Want to make your desert garden more sustainable? Here are five tips for the southwest by Lowe's regional gardening expert Scott Calhoun.
Sustainable gardening in the desert is about conserving water and protecting the environment. The tips below will help you do just that.
Tip 1: Don’t skimp on succulents (including cactus) in your garden. Succulents provide color, texture, and interesting shapes -- all with minimal water use and upkeep. In the photo, Queen Victoria agave mingles with ice plant and a backdrop of aloes.
Tip 2: Save money on your utility bill by planting deciduous trees, such as the native mesquite tree (Prosopis velutina), on the west and south sides of your home. They will reduce your summer cooling bills and provide shady outdoor living spaces.
Tip 3: Sow wildflowers seeds in the gaps between plants. Wildflowers, such as desert bluebells and Mexican gold poppies, only germinate and bloom when there’s enough rainfall to sustain them. They go dormant when dry weather arrives.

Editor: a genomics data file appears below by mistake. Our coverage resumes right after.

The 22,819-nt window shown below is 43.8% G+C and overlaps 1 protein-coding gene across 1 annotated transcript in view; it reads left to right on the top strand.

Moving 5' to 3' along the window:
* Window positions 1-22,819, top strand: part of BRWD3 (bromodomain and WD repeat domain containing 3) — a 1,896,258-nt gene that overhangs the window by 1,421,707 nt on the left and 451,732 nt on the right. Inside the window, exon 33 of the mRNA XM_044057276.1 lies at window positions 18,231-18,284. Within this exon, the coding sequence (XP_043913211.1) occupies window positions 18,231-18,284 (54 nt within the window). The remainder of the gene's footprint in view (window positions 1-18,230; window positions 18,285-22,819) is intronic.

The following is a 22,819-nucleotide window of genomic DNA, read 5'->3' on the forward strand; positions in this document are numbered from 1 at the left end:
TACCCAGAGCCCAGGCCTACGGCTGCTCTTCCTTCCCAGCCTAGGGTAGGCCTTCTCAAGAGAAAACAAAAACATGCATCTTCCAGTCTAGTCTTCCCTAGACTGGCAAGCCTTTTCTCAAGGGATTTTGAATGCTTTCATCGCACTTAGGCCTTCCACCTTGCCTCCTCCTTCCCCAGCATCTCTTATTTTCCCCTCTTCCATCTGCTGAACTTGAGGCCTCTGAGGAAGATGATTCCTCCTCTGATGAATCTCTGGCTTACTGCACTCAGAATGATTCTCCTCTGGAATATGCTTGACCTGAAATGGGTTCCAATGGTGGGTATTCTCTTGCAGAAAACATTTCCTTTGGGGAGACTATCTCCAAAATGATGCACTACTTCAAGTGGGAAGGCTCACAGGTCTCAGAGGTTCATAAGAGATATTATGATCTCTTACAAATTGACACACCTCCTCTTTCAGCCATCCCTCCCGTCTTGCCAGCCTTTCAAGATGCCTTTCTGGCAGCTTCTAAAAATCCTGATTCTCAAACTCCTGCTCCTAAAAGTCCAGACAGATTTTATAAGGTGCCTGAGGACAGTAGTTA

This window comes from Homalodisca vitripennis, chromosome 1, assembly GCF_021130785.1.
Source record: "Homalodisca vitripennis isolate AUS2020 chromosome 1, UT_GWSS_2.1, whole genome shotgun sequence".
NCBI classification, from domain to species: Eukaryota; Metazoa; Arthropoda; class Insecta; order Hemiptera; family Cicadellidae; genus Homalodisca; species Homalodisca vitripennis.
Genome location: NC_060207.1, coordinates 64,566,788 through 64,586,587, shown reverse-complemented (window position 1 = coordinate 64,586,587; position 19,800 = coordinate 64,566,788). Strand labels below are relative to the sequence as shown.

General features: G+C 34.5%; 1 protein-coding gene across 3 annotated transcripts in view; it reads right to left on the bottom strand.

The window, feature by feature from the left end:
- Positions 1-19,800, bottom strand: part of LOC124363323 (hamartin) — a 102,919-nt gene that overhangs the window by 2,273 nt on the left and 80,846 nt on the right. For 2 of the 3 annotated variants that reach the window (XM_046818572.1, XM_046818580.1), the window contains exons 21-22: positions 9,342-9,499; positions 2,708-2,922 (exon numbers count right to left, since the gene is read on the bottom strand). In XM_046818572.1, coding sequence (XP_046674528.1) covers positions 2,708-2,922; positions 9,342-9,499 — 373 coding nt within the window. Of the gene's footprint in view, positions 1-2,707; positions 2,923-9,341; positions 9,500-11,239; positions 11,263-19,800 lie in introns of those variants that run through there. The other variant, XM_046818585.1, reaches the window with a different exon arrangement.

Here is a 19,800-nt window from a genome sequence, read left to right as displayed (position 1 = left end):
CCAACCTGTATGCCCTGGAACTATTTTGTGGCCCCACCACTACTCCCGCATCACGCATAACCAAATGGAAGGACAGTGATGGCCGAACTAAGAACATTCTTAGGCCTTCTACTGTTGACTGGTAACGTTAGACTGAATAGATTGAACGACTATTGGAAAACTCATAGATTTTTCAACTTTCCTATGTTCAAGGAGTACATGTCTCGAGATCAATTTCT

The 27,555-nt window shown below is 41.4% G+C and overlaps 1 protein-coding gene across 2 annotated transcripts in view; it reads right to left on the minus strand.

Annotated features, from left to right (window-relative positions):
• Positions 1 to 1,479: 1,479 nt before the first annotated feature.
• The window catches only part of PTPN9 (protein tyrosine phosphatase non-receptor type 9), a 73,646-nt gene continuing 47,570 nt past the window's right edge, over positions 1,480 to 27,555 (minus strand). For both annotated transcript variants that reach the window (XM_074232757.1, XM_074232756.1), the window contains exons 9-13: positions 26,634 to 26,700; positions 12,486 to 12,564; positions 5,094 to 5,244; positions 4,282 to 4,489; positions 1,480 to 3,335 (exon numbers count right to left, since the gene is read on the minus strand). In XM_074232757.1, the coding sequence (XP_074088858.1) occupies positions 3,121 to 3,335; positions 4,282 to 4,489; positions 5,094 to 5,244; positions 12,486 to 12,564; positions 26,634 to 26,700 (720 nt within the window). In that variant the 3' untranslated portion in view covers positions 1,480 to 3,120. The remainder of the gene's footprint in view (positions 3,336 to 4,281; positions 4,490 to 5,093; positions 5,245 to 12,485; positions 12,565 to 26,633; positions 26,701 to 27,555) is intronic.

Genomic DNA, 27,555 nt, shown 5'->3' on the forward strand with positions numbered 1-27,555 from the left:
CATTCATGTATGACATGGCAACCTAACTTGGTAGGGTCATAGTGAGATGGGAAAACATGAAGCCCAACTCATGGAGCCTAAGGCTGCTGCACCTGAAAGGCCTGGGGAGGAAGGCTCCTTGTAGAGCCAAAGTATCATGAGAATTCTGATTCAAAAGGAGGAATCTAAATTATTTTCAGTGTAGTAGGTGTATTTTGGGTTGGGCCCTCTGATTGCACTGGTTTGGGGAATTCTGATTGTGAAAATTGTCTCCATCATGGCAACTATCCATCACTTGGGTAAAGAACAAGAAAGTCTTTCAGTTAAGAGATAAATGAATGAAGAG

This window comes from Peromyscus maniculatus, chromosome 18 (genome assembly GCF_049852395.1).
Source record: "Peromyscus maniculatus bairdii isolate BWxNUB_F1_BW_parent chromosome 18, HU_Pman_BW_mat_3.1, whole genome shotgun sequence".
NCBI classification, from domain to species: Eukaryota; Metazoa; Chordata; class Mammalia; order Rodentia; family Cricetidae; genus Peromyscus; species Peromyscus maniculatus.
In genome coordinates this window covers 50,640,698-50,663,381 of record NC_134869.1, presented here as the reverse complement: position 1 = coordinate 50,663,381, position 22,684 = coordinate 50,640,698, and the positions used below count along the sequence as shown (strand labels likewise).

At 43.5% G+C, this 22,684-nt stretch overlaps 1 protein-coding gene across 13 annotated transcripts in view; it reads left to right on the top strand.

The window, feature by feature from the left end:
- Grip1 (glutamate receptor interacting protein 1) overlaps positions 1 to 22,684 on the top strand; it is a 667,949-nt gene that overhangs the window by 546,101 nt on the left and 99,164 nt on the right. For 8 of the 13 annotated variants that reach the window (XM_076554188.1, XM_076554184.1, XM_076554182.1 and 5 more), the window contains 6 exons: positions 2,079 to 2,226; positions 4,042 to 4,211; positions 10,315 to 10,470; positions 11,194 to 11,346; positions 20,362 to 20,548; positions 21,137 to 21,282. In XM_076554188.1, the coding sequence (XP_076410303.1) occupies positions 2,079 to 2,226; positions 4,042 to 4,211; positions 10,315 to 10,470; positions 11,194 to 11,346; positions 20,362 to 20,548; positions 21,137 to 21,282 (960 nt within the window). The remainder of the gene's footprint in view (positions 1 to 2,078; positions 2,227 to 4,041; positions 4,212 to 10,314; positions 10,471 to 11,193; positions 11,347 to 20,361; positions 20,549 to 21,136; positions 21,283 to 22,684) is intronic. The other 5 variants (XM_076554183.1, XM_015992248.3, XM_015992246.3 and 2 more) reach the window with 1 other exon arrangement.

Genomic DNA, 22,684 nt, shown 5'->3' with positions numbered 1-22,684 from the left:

Tip 4: Use permeable paving materials such as sand-set brick, flagstone, or concrete that allow rainwater to percolate into the soil, where surrounding plants can use it.
Tip 5: When selecting a water feature, choose a small design that recirculates water. (Running the fountain pump only when you are outdoors saves water and electricity, too).
Contact us if your desert oasis needs some maintenance. Have a sunny day!